Louisiana’s approach is clearly more modest, and it surely elicited grumbling from truckers or locals who now find they have significantly fewer options on the highways. But the State has smartly packaged its formidable cuts on rest areas through the veneer of enhanced tourism: motorists just entering the state still can enjoy 24-hour restrooms, and, during normal business hours, a welcome center committed to optimizing their visit to the state. Meanwhile, new chain restaurants, gas stations, and hotels spring up (and shut down) every day at various exits, creating an overwhelming monotony to the interstate highway traveling experience. Run-of-the-mill rest areas were just another part of that tired rhythm. Whether they’re bold, lavish, and monumental like Texas or modest, sensible, and dull like Louisiana, they reflect the widely divergent cultural attitudes toward a government service which has become almost an institution in itself—but one that clearly needs a reinvention in the wake of our increasingly cluttered transcontinental landscape.
2 thoughts on “Civil unrest along the highway.”
I just stumbled across your post and am aware of what other states are doing. Believe it or not, Texas has been relocating and modernizing rest stops with a number of amenities to truly provide drivers a rest. Many of the new rest stops are some distance from urbanized areas and have large trucker parking lots, some visual elements that are inside a climate controlled building, some form of walking trail for exercise, and some element that may entertain kids (the exhibit within the building may be interactive). These amenities are all deliberately planned and themed to the locality. This includes rest stops along freeways and some key non-freeways throughout the state – not just at the state line. The purpose is to fight driver fatigue. The goal is not to compete with commercial services (gas, food, etc.) but to provide a rest between such places. Thanks again for your post.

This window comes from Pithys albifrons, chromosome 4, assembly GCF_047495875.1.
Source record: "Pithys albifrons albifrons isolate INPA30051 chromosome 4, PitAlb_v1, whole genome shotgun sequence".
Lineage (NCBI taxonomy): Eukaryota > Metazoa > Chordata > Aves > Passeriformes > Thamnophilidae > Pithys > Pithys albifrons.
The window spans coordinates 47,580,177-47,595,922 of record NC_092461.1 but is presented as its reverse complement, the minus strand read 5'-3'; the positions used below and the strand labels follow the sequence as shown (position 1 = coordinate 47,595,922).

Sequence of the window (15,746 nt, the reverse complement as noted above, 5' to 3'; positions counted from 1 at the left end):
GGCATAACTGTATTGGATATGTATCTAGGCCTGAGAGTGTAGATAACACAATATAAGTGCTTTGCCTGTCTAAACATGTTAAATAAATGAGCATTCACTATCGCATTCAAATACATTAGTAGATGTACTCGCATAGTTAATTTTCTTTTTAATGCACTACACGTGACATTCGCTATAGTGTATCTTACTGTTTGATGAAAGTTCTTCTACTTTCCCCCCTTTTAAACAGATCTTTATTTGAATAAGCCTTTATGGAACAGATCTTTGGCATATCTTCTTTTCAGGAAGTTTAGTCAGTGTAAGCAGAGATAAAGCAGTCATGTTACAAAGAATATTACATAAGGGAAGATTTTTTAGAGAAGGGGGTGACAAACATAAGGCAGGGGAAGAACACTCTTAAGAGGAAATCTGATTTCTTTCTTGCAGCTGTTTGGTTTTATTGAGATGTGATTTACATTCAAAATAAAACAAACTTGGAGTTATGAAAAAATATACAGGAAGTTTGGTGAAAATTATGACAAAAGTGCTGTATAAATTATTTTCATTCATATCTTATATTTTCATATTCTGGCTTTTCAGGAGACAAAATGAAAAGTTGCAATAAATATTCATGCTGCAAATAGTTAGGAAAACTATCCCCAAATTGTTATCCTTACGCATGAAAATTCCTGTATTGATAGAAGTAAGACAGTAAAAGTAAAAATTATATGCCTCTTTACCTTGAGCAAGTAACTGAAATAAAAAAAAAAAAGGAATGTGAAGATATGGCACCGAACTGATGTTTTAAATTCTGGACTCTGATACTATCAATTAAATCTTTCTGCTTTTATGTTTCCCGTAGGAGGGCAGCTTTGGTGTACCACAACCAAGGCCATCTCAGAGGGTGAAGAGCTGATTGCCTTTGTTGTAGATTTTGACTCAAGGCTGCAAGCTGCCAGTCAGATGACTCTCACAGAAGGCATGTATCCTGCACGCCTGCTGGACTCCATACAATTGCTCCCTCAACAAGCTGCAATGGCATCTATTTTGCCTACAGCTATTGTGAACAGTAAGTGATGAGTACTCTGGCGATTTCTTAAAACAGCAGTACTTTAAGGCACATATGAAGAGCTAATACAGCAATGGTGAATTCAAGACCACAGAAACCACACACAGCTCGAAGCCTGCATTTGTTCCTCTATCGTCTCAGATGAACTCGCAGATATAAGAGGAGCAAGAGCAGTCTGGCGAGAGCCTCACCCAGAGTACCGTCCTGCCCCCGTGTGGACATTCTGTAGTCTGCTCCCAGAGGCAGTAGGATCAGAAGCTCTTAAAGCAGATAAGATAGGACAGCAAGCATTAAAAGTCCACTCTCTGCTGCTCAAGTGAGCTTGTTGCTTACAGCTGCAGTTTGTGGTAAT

Thank you for your comments. When you have such a vast state, often with huge distances between settlements or even exit ramps, it seems like a great idea to offer a greater number of amenities to the rest stops. It shows Texas is responsive to the demands of motorists in the state, particularly how those demands might differ from elsewhere. Compare this to densely populated, tiny New Jersey, where the only rest areas I’m aware of are the travel plazas on the NJ Turnpike or Garden State Parkway (with wonderful names like Cheesequake), but, besides that, the only state-sponsored rest areas on I-78 (for example) are unimproved pull-over areas for overnight truck parking: no buildings, no plumbing. There’s just no need because major settlements are so easy to come by in New Jersey.